TORONTO – Super Typhoon Haiyan, one of the most powerful storms in history – is making landfall in the Philippines.
The Joint Typhoon Warning Center reported that, as of Thursday afternoon, the storm’s maximum sustained wind speed was 315 km/h with gusts near 380 km/h.
Haiyan is roughly 750 km southeast of the nation’s capital, Manila.
The storm makes for a dangerous situation for residents of the Philippines. Rainfall totals could reach 200 mm by the time it passes through and mudslides and flooding are a serious concern. On average, Toronto receives this much rain in three months.
Warmer waters are helping to further strengthen the super typhoon, called Super Typhoon Yolanda in the Philippines.
Super Typhoon Haiyan is the most powerful storm to strike the Pacific this hurricane season and joins a rare few that have been as powerful.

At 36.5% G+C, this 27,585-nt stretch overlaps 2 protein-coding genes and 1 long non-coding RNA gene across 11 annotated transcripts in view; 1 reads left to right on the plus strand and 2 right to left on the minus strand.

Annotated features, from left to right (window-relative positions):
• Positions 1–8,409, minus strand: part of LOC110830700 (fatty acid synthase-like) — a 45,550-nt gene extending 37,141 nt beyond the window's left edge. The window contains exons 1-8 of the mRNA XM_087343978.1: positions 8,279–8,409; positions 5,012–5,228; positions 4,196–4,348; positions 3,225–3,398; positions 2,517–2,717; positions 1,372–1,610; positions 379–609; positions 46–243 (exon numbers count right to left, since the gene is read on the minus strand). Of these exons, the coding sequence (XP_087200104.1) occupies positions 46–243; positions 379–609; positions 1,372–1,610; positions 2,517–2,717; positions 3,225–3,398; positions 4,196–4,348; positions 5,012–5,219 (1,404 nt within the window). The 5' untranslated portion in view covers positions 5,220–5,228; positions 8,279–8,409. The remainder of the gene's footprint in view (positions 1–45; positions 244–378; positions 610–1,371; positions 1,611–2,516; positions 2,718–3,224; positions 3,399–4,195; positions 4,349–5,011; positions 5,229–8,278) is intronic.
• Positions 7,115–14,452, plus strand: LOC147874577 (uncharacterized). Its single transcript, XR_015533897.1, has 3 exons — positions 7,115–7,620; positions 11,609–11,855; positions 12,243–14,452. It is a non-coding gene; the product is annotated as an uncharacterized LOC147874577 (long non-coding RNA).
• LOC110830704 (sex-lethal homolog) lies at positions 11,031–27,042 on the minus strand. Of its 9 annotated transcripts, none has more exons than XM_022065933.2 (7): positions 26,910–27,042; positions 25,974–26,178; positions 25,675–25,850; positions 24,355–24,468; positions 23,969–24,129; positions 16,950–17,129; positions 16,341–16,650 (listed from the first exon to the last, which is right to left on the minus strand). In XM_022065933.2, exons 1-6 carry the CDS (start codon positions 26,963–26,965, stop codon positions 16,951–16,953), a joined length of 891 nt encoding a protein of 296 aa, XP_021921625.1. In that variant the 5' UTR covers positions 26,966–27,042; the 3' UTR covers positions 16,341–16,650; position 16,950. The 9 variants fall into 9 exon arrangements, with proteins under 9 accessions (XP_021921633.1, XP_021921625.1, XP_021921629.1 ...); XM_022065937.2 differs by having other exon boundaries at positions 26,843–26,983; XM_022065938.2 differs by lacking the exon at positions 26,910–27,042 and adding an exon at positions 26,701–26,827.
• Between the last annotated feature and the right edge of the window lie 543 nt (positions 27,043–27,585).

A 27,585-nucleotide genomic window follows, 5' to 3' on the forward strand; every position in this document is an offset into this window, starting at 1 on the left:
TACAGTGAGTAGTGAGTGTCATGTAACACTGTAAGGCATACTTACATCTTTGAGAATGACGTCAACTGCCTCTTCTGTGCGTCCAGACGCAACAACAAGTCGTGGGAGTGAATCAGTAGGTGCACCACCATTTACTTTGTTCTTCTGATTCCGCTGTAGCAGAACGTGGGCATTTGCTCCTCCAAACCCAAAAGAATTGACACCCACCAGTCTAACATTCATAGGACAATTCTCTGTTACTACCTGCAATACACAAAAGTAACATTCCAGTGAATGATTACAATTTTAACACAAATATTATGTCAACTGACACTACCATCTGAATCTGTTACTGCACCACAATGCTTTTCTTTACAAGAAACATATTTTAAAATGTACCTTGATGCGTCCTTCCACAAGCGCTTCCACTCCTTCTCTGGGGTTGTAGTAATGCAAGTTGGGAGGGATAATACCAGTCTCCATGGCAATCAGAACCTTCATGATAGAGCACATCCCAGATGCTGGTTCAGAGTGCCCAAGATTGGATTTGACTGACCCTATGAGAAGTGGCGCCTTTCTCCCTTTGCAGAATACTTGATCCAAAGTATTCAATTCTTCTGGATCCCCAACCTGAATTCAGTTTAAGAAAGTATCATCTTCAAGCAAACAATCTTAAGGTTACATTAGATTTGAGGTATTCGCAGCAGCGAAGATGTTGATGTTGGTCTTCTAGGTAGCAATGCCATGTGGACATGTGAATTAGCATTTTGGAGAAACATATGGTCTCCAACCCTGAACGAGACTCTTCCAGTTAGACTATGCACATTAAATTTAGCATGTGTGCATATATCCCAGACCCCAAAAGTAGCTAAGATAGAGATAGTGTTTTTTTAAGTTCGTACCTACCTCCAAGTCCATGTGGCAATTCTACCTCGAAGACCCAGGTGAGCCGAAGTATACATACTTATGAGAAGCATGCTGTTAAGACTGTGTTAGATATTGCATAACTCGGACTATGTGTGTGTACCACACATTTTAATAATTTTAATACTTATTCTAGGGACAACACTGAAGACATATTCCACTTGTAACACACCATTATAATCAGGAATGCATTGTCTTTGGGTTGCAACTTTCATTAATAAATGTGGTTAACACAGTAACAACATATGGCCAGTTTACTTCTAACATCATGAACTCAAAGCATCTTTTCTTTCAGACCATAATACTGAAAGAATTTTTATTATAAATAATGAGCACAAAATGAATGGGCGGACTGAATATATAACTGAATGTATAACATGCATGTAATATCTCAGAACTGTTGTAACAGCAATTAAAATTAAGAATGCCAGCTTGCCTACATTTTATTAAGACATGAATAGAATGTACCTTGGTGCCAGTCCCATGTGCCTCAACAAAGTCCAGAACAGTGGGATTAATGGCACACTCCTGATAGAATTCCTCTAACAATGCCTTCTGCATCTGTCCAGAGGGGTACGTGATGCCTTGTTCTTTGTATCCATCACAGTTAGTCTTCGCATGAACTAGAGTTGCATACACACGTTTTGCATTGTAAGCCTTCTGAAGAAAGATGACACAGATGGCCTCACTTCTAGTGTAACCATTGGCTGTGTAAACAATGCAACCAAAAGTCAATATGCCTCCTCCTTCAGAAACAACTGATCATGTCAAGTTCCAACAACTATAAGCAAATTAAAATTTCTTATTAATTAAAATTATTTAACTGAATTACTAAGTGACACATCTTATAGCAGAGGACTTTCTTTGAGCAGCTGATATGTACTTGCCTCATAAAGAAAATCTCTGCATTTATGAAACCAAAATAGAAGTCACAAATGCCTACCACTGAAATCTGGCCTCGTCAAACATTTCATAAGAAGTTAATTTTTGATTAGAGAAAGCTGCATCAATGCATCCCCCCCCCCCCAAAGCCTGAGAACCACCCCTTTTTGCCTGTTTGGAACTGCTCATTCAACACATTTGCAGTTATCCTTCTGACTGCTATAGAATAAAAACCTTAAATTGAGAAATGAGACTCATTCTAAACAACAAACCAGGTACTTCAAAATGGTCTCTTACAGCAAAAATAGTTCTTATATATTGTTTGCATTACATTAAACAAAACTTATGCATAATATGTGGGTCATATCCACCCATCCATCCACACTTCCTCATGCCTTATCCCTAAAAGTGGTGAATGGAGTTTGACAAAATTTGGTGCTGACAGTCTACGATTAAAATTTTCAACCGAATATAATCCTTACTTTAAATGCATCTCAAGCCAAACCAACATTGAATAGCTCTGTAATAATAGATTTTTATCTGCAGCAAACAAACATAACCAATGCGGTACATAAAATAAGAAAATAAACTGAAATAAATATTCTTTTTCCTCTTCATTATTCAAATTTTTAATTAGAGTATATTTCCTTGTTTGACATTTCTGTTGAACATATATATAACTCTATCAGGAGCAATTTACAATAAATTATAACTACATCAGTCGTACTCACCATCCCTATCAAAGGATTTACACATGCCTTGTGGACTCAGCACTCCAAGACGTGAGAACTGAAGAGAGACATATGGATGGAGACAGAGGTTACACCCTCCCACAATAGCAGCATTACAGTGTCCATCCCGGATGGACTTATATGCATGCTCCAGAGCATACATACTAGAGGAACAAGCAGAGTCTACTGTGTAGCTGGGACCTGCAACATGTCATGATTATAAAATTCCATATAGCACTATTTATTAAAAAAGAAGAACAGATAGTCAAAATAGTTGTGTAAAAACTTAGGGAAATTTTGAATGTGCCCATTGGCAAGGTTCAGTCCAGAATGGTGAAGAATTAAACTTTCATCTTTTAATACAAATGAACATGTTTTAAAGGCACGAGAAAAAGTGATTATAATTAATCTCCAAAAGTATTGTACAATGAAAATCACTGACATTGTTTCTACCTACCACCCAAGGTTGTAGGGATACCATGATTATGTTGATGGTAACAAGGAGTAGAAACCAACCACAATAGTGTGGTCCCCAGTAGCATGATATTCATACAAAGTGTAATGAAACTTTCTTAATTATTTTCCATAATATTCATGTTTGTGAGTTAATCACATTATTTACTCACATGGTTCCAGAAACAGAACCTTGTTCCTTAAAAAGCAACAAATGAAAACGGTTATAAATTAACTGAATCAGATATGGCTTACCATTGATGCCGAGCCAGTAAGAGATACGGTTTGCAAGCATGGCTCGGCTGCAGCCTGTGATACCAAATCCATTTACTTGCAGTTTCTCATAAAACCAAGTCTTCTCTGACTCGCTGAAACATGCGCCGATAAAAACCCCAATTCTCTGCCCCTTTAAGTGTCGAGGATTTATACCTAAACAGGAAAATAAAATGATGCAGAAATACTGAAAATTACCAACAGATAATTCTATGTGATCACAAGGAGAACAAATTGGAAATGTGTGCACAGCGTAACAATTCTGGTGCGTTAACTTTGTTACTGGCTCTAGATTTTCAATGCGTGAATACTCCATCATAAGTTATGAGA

According to the Hurricane Research Division of the National Oceanic and Atmospheric Administration, the most powerful tropical cyclone (hurricanes and tropical cyclones are the same) was Tropical Cyclone Olivia which struck Australia in 1996. Olivia had an almost unbelievable maximum sustained wind speed of 407 km/h. That was the most powerful winds ever recorded on Earth.
Super Typhoon Nancy which struck the Northwest Pacific in 1961 was once considered the most powerful, with winds near 343 km/h. But further research found that maximum sustained winds estimated for typhoons in the 1940s to 1960s were likely too strong and unreliable.
Haiyan is moving toward the west at 40 km/h and is producing wave heights of 15 meters.